Zervakis notes that The Young Naturalists have gotten involved in the symposium because one component of the Young Naturalist’s Club is environmental action. “It’s very good for children to be involved with a group protecting water in our local area,” she says.

The Young Naturalists will be volunteering at workshops, taking photos, helping presenters and creating artwork to display. “It’s important for kids to be connected to understand our local natural areas and how they can be involved in helping our local environment,” Zervakis says. “The teenagers in our group in particular want to do something about protecting the environment and feel passionately about it.”

Comox Valley Project Watershed Society is organizing the Symposium and has received planning assistance from members of the Comox Valley Naturalists Society, Comox Valley Land Trust, Tsolum River Restoration Society, Puntledge River Restoration Committee, Millard-Piercy Watershed Stewards, Comox Valley Water Watch Coalition, Landworks Consultants, City of Courtenay Planning Dept, Fisheries and Oceans Canada, and Georgia Strait Alliance.

The Real Estate Foundation of BC, the Pacific Salmon Foundation Community Salmon Program, Ducks Unlimited Canada, Wildlife Habitat Canada, and Fisheries & Oceans Canada Public Involvement Program have confirmed funding support to date. The Comox Valley Regional District will be contributing a Grant-in-Aid, and Coastal Community Credit Union is providing support.

Local businesses will also be sponsoring the event, including Architecture in Balance, a new company formed by Dishlevoy Hagarty Architects to tackle the challenges the world faces in terms of energy, water and materials use.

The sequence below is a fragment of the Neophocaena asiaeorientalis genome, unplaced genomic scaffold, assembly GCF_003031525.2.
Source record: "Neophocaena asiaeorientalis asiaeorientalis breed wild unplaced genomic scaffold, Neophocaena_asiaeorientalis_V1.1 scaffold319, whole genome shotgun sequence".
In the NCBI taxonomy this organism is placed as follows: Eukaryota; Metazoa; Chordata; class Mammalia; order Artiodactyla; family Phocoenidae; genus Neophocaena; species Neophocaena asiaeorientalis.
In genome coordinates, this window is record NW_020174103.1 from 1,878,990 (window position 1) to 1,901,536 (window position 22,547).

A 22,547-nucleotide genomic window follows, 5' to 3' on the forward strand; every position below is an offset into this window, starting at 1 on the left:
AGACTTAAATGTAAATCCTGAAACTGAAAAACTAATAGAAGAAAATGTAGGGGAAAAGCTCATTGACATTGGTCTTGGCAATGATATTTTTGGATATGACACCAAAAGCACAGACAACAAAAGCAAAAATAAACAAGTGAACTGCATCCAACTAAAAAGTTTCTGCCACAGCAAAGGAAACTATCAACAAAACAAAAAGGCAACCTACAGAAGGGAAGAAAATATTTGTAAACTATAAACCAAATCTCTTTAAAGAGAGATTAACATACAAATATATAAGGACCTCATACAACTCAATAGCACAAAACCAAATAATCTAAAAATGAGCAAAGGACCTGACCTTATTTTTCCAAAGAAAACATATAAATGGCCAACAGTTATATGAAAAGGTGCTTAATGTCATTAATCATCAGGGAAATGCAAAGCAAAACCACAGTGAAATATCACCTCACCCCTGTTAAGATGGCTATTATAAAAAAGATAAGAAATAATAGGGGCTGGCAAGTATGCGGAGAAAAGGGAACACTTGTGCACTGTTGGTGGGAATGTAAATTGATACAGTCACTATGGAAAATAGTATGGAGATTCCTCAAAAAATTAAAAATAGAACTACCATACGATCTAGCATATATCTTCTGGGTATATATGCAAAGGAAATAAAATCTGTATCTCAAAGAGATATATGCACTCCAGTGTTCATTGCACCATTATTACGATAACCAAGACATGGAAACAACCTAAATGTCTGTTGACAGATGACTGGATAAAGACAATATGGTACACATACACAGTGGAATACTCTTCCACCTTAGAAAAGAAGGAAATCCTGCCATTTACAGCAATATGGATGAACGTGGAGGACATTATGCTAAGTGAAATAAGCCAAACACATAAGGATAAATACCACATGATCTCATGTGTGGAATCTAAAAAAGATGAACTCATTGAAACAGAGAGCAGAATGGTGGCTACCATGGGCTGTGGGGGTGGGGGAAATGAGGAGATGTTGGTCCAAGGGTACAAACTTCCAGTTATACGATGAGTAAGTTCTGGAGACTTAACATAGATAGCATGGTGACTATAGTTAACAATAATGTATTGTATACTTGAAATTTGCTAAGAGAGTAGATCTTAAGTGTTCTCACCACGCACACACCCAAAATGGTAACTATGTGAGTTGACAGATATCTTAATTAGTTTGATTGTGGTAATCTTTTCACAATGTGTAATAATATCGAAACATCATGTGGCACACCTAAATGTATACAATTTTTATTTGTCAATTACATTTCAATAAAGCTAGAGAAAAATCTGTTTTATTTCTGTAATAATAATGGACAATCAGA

Several community groups are providing additional activities during the symposium, including an exhibit by members of the Comox Valley Camera Club, a historical display by the Courtenay Heritage Commission, and music organized by the Blue Planet Songfest. Local choral and music groups will share their favorite songs that honour the earth and environment, including the Forbidden Plateau Barbershop Chorus, women’s barbershop group Island Phoenix, The Evergreen Seniors Gospel Group, The Lettin’ Loose

Choir of Fanny Bay, Just in Time-we’ll SING vocal jazz choir, and David Embry of Vancouver.

The symposium is a great opportunity for people to hear experts speak about the importance of estuaries and how to restore them. It’s also a chance to get out and visit the estuary and learn how it works. The Courtenay River Estuary is at the heart of our community and it is important that we all work together as a community to preserve it.


Visit the Comox Valley Project Watershed Society website over the summer months for regular updates, program information and to register for the symposium, October 3-4.

Wes Seeley starts piecing together his next wooden eagle creation.  Inset: The start of the face.

Wes Seeley starts piecing together his next wooden eagle creation. Inset: The start of the face.

Photo by Boomer Jerritt

A dolphin, adiposity
arcing gracefully on a silver rod mount, health
seems to have been magically turned to wood in the act of leaping out the ocean. The glowing red cedar invites touching of its curved belly as it flattens out to its flanged tail.

This piece of sculpture is the result of the passion of Wes Seeley. The dolphin is mounted on a shelf at the top of the stairwell in Seeley’s Comox home and swivels in its rod casing, supporting the illusion of being alive.